You have questions about child support, we have answers.

Though child support is calculated using a standardized formula, it is still one of the more controversial issues in family law. Below are answers to some of the most common questions about Arizona child support. If you do not find the answer to your question, please let us know. We are always adding new answers to this resource.

Child Support

Child support is intended to allocate and balance the parents’ financial responsibility for their children.

There is no legal requirement for how child support must be spent. Conceptually, it includes the child’s portion of some of the normal costs of living such as mortgage/rent, taxes, utilities, and groceries.

Arizona child support is calculated using a standardized formula that factors the parents’ incomes, the total number of children, spousal or child support paid or received, parenting time, and the cost to insure the children, if any.

The family court may also consider discretionary factors such as extraordinary expenses related to the children and/or daycare costs incurred.

Child support may be established retroactively up to three years, pursuant to A.R.S. § 25-320. This means that the family court may establish child support dating back to up to three years before the petition to establish is filed.
Generally speaking, child support terminates when a child turns eighteen or graduates high school, whichever occurs last. Other events, such as the child’s marriage, may emancipate the child and terminate child support.
Yes, a parent may request temporary orders for child support pursuant to Rule 47.
Yes, parenting time is a significant factor in the calculation of Arizona child support. More parenting time can greatly reduce a parent’s child support obligation.
Not seeing your child probably means that you’re not credited with any parenting time. This will actually increase your child support obligation, sometimes substantially.
Yes, like almost all family law orders, child support can be modified when circumstances change that would increase or decrease ongoing child support by at least 15%.
Child support is ordinarily ordered to be paid through the clearinghouse via wage assignment. This is also sometimes known as wage garnishment. The clearinghouse then distributes the child support to the recipient parent.
It depends. If the child support obligation is considered to be de minimis or if the parents can prove that it is otherwise in the best interests of the child.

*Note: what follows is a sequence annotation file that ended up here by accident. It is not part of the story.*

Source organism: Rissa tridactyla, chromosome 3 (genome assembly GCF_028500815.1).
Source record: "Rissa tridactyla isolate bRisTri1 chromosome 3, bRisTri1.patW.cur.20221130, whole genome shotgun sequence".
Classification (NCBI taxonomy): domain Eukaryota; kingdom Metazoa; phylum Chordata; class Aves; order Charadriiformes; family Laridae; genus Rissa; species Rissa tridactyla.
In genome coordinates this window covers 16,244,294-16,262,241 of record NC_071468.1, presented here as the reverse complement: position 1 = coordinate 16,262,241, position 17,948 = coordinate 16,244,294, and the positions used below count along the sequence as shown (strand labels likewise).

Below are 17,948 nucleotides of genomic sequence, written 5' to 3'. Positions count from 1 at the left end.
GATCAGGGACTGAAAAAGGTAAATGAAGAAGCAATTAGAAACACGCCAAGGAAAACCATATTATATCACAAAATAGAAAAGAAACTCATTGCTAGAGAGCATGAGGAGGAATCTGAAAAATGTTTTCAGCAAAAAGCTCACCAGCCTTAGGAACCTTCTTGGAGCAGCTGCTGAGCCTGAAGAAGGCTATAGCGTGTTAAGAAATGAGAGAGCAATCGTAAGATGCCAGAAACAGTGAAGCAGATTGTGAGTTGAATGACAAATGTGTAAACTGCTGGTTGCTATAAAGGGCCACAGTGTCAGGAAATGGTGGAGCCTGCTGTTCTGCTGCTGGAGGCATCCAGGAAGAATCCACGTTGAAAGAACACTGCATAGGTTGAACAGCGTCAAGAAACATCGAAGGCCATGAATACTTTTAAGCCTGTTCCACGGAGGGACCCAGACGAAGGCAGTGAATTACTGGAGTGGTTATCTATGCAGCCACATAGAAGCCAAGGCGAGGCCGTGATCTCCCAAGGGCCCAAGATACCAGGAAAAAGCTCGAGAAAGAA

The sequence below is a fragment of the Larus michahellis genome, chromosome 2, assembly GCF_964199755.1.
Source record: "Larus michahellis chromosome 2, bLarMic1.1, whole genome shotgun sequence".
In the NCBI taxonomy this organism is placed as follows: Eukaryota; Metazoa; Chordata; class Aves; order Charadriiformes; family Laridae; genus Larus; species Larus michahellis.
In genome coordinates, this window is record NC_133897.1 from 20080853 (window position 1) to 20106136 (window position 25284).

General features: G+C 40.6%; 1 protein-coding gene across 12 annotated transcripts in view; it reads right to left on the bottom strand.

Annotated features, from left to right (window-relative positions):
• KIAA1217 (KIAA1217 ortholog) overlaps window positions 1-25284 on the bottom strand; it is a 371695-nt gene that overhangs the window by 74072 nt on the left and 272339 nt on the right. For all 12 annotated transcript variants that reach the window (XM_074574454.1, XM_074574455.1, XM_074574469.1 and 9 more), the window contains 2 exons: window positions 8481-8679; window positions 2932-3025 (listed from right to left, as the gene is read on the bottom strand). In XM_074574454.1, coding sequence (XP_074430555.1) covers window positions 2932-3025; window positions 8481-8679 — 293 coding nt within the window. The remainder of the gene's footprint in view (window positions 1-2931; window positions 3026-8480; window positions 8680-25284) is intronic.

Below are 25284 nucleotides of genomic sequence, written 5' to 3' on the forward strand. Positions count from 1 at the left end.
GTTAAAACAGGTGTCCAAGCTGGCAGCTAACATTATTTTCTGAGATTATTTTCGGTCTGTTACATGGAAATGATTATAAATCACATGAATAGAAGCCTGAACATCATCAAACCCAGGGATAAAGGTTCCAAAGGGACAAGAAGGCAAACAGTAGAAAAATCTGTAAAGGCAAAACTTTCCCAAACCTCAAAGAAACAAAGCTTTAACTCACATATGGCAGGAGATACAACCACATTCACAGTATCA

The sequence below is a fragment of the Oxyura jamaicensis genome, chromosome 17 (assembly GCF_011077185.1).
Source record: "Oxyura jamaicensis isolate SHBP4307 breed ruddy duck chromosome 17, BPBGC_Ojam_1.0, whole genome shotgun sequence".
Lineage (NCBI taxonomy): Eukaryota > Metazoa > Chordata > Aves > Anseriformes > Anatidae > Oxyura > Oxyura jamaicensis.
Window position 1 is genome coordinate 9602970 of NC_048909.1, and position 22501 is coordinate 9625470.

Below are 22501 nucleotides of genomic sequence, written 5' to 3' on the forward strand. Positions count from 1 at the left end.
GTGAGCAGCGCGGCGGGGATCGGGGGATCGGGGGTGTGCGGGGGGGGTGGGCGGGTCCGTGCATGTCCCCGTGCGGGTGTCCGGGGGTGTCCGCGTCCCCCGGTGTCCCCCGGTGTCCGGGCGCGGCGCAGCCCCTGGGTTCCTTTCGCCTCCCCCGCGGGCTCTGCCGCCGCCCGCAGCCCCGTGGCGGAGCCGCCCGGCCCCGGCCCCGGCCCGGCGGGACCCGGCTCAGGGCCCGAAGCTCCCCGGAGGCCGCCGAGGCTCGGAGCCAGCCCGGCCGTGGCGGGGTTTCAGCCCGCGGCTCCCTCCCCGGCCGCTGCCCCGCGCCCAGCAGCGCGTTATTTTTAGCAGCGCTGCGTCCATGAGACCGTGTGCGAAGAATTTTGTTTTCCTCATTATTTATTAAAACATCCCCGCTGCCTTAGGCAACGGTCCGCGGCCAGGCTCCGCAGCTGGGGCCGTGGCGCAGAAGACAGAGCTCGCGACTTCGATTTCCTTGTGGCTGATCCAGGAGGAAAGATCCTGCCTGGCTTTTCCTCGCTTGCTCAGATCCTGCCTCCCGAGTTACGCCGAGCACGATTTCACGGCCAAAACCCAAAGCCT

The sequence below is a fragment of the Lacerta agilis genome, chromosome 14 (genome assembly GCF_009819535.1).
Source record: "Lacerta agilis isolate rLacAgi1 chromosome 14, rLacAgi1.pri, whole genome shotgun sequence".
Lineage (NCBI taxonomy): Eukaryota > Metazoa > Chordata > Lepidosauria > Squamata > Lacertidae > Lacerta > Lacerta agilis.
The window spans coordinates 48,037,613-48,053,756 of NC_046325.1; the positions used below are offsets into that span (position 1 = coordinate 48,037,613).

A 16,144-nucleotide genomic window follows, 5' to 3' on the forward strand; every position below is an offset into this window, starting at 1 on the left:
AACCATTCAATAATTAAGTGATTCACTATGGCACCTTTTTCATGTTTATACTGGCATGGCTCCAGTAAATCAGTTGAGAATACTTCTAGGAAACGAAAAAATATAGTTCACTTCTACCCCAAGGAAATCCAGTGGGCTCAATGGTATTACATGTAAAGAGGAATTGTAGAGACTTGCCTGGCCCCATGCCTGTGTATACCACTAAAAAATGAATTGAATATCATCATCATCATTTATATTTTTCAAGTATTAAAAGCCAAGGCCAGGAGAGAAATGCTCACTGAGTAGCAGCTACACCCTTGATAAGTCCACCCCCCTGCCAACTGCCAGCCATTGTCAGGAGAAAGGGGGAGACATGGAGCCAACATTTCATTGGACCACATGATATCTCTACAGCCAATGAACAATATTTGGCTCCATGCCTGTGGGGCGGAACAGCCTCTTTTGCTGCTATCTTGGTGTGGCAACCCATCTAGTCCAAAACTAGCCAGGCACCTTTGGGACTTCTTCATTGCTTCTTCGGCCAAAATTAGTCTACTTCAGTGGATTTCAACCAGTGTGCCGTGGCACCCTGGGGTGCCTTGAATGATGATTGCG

When a parent doesn’t pay court-ordered child support, the other parent can ask the family court to enforce the order.

The judge may set a ‘purge’ payment or a larger, lump sum amount that the non-paying parent is required to pay to avoid incarceration. Yes, a parent can be jailed for nonpayment of child support.

When a parent repeatedly refuses to pay, the family court can order that parent into accountability court. Accountability court is an intensive court program that helps monitor and ensure compliance with child support orders.
Yes, though the guidelines are ordinarily adopted, the family court does have some discretion to reduce (or increase) child support. This is called a deviation, either downward or upward, and must be based on specific findings by the judge.
The child support calculator factors each parent’s number of biological or adopted children.

If a parent has additional children after child support has been ordered, it may be grounds for modification.

Yes, a parent can voluntarily relinquish parental rights. Parental rights can also be involuntarily terminated by a judge. This does not end that parent’s child support obligation unless the child is subsequently adopted by a third party.
No, parents are not required to hire an attorney to represent them in family court. Some cases may be navigable without an attorney, but when the issues are contested, it is always advisable to at least get a free initial consultation.
“Arrears” refers to unpaid child support.
Arizona child support factors a parent’s earning capacity, which is not necessarily equivalent to their current income.

In other words, if a parent is voluntarily unemployed or underemployed (by taking a lower paying job), the family court can attribute a higher income consistent with the parent’s historical income or earning capacity as determined by the parent’s education, experience, and training.

The child support calculator can include extraordinary expenses related to a child like, for example, a child who has special dietary needs or other additional recurring costs. The inclusion of these costs is discretionary, so compelling evidence is critical.
Self-employed parents pose unique challenges in Arizona child support cases. Self-employed individuals are frequently the beneficiaries of creative corporate accounting.

Self-employment income for child support purposes may not correspond exactly to taxable income because certain tax deductions can be added to the parent’s taxable income for child support purposes. In these situations, our experienced child support attorneys can help accurately calculate a self-employed parent’s real income.

When a parent who owes child support is self-employed, the other parent can request a six month bond or prepayment of child support pursuant to A.R.S. § 25-503.01.

Second jobs (and voluntary overtime) may be excluded from the child support calculation.
Unless a parent has a physical or mental disability that prevents working, an unemployed parent will likely be attributed with whatever wage he or she is capable of earning.
Yes, spousal maintenance or alimony is deducted from the payor ex-spouse’s income and added to the receiving spouse’s income for child support purposes.